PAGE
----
This is a screenshot from the page of one of the Russian online stores:
And this is from its foreign counterpart:
Obviously, the sites offer to buy the same thing. Why do foreigners sell laptops, and we sell laptops?
Most modern dictionaries and encyclopedias define "laptop" and "laptop" as synonyms. Both of these names are used to refer to a lightweight, portable computer in a fold-out form factor that houses a keyboard and display.
Literally translated laptop is a computer that can be placed on one's own lap (as opposed to a desktop). Notebook - a device that opens up like a notebook. In the modern electronics market, the difference between a laptop and a laptop is completely lost, because there is simply no other form factor for this kind of device. The laptop category is sometimes said to include notebooks, netbooks, ultrabooks, smartbooks, and 2-in-1 converters. This is true for English-speaking consumers, who do not specify the type of PC without technical necessity. Russian-speaking users in the same way call all the listed types with one term.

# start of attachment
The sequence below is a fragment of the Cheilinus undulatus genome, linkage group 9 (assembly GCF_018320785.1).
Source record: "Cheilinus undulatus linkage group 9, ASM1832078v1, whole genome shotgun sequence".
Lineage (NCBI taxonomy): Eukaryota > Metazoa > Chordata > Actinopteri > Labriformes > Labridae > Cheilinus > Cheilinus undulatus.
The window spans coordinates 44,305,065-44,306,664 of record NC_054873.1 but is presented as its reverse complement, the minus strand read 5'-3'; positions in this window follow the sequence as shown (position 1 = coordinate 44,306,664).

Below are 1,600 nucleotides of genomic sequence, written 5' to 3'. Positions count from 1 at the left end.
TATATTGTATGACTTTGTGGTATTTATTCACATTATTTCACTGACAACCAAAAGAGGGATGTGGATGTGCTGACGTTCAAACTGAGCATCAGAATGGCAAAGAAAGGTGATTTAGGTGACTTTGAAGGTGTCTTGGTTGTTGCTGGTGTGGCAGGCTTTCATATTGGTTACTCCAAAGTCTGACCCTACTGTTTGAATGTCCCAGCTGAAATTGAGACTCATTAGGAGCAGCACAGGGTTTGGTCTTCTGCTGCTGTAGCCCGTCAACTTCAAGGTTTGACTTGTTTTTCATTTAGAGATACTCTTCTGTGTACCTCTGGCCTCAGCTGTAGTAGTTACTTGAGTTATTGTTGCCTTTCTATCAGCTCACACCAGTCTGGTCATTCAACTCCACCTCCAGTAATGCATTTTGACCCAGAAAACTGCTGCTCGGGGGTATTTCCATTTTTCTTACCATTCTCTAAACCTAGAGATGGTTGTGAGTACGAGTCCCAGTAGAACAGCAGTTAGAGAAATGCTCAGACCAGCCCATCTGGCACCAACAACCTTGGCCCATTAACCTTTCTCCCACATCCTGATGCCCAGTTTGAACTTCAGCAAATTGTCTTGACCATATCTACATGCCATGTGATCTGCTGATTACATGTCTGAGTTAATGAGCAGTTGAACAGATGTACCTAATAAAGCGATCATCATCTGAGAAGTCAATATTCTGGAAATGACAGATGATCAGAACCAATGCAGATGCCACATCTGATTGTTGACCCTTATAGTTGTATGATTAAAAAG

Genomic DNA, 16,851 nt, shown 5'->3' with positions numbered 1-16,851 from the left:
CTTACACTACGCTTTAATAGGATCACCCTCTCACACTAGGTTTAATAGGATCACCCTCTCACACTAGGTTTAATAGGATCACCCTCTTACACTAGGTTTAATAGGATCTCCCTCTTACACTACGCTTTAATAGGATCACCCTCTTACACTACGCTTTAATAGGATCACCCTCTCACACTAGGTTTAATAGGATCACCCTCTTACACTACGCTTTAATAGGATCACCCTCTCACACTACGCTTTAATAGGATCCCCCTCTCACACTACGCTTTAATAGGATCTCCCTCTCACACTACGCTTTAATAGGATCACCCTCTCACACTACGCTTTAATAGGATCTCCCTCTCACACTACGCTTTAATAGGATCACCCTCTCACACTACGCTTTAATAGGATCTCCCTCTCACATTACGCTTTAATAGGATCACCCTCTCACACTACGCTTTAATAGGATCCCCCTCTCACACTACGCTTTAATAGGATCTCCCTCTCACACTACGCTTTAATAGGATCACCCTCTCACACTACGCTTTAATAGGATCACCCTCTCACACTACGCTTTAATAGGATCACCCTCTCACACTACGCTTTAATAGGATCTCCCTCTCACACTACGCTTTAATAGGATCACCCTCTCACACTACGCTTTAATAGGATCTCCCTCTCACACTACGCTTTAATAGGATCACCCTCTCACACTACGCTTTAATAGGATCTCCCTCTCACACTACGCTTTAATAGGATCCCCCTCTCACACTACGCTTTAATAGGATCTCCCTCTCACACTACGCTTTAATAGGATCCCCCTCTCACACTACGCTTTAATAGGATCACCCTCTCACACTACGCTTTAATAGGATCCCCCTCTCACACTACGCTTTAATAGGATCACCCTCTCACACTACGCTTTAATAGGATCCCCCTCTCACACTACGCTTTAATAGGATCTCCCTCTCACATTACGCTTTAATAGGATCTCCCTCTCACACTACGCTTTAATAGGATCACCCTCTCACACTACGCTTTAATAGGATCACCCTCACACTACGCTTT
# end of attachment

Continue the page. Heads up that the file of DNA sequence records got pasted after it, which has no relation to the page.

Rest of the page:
Producers and sellers are a different matter. Technical specifications force us to be precise in determining the class of the device, so in catalogs and in storefronts we see the names "ultrabook" or "netbook". In English-speaking countries, modern realities force them to abandon the term laptop or duplicate its notebook: due to the increased productivity, placing the device on the lap is fraught with discomfort and even burns. And the consumer is so trusting, and can be very passionately indignant at such a discrepancy in the name and use of the product.
As you can see, modern laptops and notebooks are one and the same, but on opposite sides of the borders. In English, notebook takes root slowly (it is rarely used in everyday life) due to its homonymy: this word means an ordinary notebook, notebook. For Russian speakers, everything is more interesting: in our language there are not too many roots with the letter E, and they cause certain spelling and phonetic difficulties. "Leptop", "laptop" - all these are not the most correct versions of the Russian transcription of the English laptop..